Julia O'Rouke from the movie "Jig"by Sue Bourne. (Screen Media Films )
Irish step dancing, a traditional performance dance most widely known from the "Riverdance" theatrical franchise, receives exuberant treatment in the superbly crafted documentary "Jig." Producer-director Sue Bourne (with a strong assist from cinematographer Joe Russell) follows a group of ambitious young hopefuls from the U.S., Europe and Russia as they prepare to compete in the 40th Irish Dancing World Championships, held last year in Glasgow, Scotland.
This highly involving film deftly captures the unique physical, emotional and financial aspects of diving into competitive Irish dance, with the participants' addictive immersion the overwhelming takeaway. Ten-year-olds such as Northern Ireland's captivating Brogan McCay, Long Island's uber-focused Julia O'Rourke and the "Billy Elliot"-like John Whitehurst from Birmingham, England, are a few of the memorable contestants seen at home and, later, at "The Worlds," where 6,000 competitors vie for 22 championship titles in nail-biting showdowns.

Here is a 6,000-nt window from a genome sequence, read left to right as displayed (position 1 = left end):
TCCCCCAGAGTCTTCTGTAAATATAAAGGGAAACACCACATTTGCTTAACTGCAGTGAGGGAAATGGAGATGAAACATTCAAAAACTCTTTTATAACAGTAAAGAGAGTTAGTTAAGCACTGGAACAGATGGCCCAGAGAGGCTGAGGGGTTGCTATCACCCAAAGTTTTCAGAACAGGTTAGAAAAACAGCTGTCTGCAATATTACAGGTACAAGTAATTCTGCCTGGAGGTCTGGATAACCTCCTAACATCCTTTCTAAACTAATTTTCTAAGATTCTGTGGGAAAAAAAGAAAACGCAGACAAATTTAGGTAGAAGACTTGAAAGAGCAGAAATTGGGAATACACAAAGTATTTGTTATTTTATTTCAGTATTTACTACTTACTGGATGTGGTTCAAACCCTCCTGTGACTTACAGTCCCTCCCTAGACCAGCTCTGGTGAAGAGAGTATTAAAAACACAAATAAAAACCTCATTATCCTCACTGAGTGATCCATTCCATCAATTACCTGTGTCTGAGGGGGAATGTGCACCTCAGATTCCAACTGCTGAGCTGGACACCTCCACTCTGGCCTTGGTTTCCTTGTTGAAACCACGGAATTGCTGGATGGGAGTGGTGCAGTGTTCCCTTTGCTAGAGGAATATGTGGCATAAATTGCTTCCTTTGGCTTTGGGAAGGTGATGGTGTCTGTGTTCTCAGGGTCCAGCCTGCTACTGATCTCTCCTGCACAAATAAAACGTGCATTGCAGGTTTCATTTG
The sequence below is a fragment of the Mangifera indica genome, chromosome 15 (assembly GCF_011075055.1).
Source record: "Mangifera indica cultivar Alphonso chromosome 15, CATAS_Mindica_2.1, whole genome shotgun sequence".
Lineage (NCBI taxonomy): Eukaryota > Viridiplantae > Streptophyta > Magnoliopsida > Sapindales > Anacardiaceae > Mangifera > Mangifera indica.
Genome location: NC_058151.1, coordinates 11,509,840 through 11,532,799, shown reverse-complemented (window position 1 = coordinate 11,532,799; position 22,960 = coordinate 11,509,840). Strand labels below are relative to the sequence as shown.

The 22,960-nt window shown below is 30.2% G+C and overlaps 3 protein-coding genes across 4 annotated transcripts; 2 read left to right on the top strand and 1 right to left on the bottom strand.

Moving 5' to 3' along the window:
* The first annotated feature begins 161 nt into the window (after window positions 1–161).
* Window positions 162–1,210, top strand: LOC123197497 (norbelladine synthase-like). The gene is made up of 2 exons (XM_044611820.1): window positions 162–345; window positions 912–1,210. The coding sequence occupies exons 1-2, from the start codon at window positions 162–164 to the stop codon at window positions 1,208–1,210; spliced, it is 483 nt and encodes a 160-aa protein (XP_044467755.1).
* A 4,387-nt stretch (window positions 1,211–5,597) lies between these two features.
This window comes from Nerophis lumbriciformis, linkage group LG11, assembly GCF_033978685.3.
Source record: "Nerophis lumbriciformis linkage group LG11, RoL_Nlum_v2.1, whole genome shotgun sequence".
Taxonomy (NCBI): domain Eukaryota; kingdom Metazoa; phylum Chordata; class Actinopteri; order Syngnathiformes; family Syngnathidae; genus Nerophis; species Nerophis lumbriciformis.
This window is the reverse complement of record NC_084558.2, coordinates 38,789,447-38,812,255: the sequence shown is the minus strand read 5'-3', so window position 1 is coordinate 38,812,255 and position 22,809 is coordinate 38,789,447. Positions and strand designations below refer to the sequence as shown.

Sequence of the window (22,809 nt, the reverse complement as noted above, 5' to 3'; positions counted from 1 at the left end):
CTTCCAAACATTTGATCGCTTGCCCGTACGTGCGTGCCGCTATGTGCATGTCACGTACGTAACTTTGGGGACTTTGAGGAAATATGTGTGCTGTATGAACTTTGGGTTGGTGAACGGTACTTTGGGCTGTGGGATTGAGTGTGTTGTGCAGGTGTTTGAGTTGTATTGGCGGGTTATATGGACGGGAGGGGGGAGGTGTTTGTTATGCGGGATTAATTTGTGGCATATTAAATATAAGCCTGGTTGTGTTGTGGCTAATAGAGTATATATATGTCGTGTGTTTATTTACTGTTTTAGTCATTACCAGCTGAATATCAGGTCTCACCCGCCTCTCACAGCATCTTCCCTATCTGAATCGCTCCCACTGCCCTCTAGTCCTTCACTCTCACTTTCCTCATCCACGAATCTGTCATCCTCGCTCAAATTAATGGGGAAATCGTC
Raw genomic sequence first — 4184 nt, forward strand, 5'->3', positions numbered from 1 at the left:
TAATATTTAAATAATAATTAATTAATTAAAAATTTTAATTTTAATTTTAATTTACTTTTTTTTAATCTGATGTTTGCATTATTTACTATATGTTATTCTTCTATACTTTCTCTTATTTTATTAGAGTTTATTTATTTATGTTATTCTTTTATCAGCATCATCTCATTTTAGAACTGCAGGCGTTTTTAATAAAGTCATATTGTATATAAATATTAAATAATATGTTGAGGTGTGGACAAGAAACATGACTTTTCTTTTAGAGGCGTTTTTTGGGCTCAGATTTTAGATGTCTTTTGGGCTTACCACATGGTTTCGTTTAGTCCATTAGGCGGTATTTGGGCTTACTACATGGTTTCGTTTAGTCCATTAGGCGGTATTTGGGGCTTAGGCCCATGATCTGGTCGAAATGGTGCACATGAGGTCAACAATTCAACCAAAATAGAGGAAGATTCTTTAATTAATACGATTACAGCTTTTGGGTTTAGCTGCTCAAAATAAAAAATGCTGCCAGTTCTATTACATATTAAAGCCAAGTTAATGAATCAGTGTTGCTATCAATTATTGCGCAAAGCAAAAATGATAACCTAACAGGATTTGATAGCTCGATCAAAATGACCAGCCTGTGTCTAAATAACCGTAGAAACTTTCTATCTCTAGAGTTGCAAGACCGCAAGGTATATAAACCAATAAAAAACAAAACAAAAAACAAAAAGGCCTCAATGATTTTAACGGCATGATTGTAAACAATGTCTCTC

Several teen and young adult dancers — most notably rising star Joe Bitter, whose family relocated from California to England so he could train with world-class teacher John Carey — are also intriguingly profiled, as are the various entrants' parents and hard-driving instructors. The female dancers' over-the-top wigs and dresses get their due close-ups as well.
As for the dancing itself, it's nothing short of dazzling.
"Jig." MPAA rating: PG for infrequent mild language and drug references. Running time: 1 hour, 33 minutes. At Laemmle's Sunset 5, West Hollywood.